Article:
Etymology
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bobby pin (n.)

"small clip with flexible prongs for the hair," 1928, from diminutive of bob (n.2) + pin (n.).

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feng shui (n.)

also feng-shui, fung-shui, 1797, from Chinese, from feng "wind" + shui "water." A system of spiritual influences in natural landscapes and a means of regulating them; "A kind of geomancy practiced by the Chinese for determining the luckiness or unluckiness of sites for graves, houses, cities, etc." [Century Dictionary].

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dramatis personae 

"the characters in a play," Latin for "persons of a drama." From the genitive of Late Latin drama and the plural of persona.

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easy chair (n.)

also easy-chair, one designed especially for comfort, 1707, from easy + chair (n.).

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Cowper's gland (n.)

1738, so called because discovered by English anatomist William Cowper (1666-1709); for the surname see Cooper.

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aqua vitae (n.)

also aqua-vitae, early 15c., Latin, literally "water of life," an alchemical term for unrefined alcohol. It was applied to brandy, whiskey, etc. from 1540s. For the elements, see aqua- + vital; also see aqua. Compare whiskey, also French eau-de-vie "spirits, brandy," literally "water of life."

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milk of magnesia (n.)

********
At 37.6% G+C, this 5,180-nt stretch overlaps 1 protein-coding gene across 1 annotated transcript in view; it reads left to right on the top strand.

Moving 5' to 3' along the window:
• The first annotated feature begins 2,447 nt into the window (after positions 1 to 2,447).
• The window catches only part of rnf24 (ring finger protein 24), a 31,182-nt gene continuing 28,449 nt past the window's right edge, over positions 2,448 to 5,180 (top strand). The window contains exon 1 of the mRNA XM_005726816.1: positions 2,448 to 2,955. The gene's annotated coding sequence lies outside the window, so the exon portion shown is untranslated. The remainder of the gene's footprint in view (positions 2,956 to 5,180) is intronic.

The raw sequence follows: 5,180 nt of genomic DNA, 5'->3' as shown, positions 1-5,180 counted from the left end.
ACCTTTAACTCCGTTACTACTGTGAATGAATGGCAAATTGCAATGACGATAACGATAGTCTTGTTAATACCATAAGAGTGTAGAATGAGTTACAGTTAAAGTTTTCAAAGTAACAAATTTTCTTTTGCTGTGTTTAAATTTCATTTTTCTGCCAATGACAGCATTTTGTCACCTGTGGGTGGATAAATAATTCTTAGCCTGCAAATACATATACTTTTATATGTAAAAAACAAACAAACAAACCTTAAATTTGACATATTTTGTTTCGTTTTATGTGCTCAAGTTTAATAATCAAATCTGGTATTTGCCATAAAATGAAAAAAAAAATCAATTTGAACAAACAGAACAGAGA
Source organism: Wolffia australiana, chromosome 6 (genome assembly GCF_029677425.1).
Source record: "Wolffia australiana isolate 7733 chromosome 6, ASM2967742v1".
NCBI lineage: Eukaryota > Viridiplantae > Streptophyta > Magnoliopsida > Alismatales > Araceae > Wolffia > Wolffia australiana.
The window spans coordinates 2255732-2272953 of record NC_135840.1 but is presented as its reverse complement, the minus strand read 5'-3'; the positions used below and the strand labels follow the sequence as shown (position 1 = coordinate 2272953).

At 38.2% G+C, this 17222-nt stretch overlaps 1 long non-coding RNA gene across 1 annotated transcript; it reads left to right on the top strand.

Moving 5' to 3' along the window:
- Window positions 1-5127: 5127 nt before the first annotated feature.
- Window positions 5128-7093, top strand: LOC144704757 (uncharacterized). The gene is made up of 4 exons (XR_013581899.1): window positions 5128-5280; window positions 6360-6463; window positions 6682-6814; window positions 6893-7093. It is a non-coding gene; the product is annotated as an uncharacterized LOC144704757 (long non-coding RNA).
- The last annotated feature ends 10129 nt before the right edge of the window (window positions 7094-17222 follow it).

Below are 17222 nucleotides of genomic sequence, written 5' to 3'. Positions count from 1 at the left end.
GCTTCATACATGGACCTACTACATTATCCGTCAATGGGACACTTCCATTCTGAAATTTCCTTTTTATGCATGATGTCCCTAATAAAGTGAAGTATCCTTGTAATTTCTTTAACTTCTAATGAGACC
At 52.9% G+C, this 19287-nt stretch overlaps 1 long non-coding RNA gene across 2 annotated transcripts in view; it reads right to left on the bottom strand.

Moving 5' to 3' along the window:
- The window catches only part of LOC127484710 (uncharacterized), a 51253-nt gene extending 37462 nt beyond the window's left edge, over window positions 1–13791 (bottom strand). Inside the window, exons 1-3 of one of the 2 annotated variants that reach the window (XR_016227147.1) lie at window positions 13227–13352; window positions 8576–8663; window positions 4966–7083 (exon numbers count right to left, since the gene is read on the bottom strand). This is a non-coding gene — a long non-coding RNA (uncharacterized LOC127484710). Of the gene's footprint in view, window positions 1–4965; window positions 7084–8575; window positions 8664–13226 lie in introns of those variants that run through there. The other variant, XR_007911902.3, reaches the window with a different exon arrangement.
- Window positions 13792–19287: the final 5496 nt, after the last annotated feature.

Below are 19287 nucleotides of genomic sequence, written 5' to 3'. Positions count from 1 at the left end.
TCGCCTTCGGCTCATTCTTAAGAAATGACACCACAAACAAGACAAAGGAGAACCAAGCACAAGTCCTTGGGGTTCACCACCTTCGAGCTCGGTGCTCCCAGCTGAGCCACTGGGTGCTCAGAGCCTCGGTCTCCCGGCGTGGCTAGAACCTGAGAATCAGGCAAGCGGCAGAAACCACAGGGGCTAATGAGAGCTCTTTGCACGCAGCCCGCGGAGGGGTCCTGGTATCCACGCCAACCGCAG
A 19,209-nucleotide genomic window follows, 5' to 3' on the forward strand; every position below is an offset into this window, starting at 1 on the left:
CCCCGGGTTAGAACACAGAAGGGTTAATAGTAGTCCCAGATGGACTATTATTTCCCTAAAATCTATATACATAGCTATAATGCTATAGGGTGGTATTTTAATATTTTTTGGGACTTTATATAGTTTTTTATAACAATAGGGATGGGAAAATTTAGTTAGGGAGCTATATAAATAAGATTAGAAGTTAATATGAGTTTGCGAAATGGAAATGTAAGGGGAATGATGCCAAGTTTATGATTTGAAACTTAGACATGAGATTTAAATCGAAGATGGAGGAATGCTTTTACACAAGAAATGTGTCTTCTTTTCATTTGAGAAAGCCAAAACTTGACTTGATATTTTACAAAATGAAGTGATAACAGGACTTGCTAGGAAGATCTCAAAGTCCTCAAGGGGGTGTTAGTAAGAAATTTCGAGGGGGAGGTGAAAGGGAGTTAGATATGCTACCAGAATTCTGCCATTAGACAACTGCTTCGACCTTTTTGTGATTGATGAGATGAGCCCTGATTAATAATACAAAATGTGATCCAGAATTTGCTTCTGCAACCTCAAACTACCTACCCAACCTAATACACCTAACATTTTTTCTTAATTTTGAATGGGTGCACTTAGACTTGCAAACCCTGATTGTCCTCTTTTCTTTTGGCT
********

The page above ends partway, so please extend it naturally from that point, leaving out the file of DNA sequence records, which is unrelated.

1880, proprietary name for white suspension of magnesium hydroxide in water, taken as an antacid, invented by U.S. chemist Charles Henry Phillips. Herbal or culinary preparations more or less resembling milk had been similarly named (for example milk of almond) since late 14c.

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lex talionis (n.)

1590s, legal Latin, "law of retaliation," an eye for an eye, a tooth for a tooth, from lex "law" (see legal) + talionis, genitive of talio "exaction of payment in kind" (see retaliation). Not related to talon. Other legal Latin phrases include lex domicilii "the law of the place where the person resides," lex fori "law of the place in which an action is brought."

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fer de lance (n.)

large venomous snake of American tropics, 1817, from French, "lance-head," literally "iron of a lance." So called for its shape.

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sea monkey (n.)

1909 as a heraldic animal, 1964 as a U.S. proprietary name for brine shrimp (Artemia salina), which had been raised as food for aquarium fish but were marketed as pets by U.S. inventor Harold von Braunhut (1926-2003), who also invented "X-Ray Specs" and popularized pet hermit crabs. He began marketing them in comic book advertisements in 1960 as "Instant Life," and changed the name to Sea Monkeys in 1964, so called for their long tails.

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